NHL Playoffs 2012: Bruins Have Offense to Win Without Nathan Horton

Jessica MarieCorrespondent IIApril 12, 2012

BOSTON, MA - JANUARY 10: Nathan Horton #18 of the Boston Bruins celebrates his goal in the third period against the Winnipeg Jets on January 10, 2012 at TD Garden in Boston, Massachusetts. The Boston Bruins defeated the Winnipeg Jets 5-3.  (Photo by Elsa/Getty Images)
Elsa/Getty Images

When Nathan Horton suffered a concussion in Game 3 of last year's Stanley Cup Finals series against Vancouver after taking a nasty hit from Aaron Rome, Boston had to find a way to persevere without him.

And it looks like they'll have to do it all over again this year.

The forward will miss the entire postseason due to the lingering effects of a concussion he suffered on January 22. Horton has missed all of Boston's 36 games since taking the blow from Philadelphia's Tom Sestito.

Keeping Horton out of the playoffs may hurt the Bruins' offense a bit, but it's the right move for Horton. This, after all, is a Bruins team that had to watch the demise of leading scorer Marc Savard after he suffered two concussions in one year.

The first was a brutal hit at the hands of Pittsburgh's Matt Cooke, and it was one Savard was able to come back from—but not for long. Twenty-five games into the following season, he took another hit, this time from ex-teammate Matt Hunwick, that prompted his retirement.

Savard was 33 years old when his career ended. Horton is 26. It is far too soon for his career to reach an end. Horton has the potential to be one of the top scorers in the league, and he needs more time to fulfill that potential, even if it means missing another Stanley Cup run. 

Bruins general manager Peter Chiarelli, who watched what happened to Savard, said that keeping Horton out of the postseason is in his best interests. He told Boston.com's Fluto Shinzawa

It just wasn’t in the long-term interests of Nathan to have the spectre hanging over him of trying to come back during this playoff season. He’s made one step forward and two steps back.

We just made the determination, upon consultation with our doctors and with Nathan, that it would be prudent to shut him down for the playoffs and continue to rehab for next year.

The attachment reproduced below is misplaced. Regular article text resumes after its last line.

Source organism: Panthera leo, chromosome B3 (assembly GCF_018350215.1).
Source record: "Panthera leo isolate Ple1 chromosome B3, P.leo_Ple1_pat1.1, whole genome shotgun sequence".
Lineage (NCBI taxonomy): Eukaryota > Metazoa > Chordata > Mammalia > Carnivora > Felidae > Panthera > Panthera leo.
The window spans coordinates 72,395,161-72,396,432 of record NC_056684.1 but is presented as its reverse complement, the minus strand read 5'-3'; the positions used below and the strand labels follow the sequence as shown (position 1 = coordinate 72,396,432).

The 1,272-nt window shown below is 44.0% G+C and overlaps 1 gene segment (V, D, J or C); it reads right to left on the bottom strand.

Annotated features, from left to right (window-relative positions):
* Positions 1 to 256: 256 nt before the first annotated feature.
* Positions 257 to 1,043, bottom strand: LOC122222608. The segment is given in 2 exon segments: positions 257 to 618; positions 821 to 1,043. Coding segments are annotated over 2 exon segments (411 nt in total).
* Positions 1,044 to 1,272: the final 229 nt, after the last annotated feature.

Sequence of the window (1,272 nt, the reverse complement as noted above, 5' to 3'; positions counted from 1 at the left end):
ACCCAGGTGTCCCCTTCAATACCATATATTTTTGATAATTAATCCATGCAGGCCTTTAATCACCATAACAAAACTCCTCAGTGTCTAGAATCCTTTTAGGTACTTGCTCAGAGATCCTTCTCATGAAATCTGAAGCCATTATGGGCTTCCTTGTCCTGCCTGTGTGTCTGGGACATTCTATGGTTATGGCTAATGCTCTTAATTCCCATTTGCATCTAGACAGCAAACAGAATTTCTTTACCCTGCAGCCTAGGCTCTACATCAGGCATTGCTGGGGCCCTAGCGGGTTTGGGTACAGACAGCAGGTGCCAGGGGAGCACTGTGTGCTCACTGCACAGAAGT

If Horton attempted to rush back for the playoffs and suffered another concussion, he'd likely suffer the same fate as Savard. The Bruins may be sacrificing his production for the short term, but in the long run, it is the right move, even if Horton was the key to the Bruins' offense during last year's title run.

In Game 7 of each of Boston's playoff series against Montreal and Tampa Bay in 2011, Horton scored the winning goals that kept the championship dreams alive. Now, it will be up to Tyler Seguin, Patrice Bergeron, David Krejci and Milan Lucic to keep Boston rolling this year.

The Bruins have the offensive talent to get by—more than get by—without Horton. Bergeron, several years removed from a concussion that nearly ended his own career, is finally starting to play with some consistency year after year, and his 64 points are second on the team.

Seguin has had another year to develop, and in his sophomore campaign, he led the team with 29 goals and 67 points. Krejci had 12 goals and 23 points in 25 postseason games last year, and Brad Marchand—though he cooled off a little bit after a very hot start—finished second on the team with 28 goals.

Just like Horton stepped up last year in the postseason, someone else will have to do it this year. Fortunately, Boston has lots of likely candidates who can fill in while Horton tries to keep his career moving forward simply by sitting out.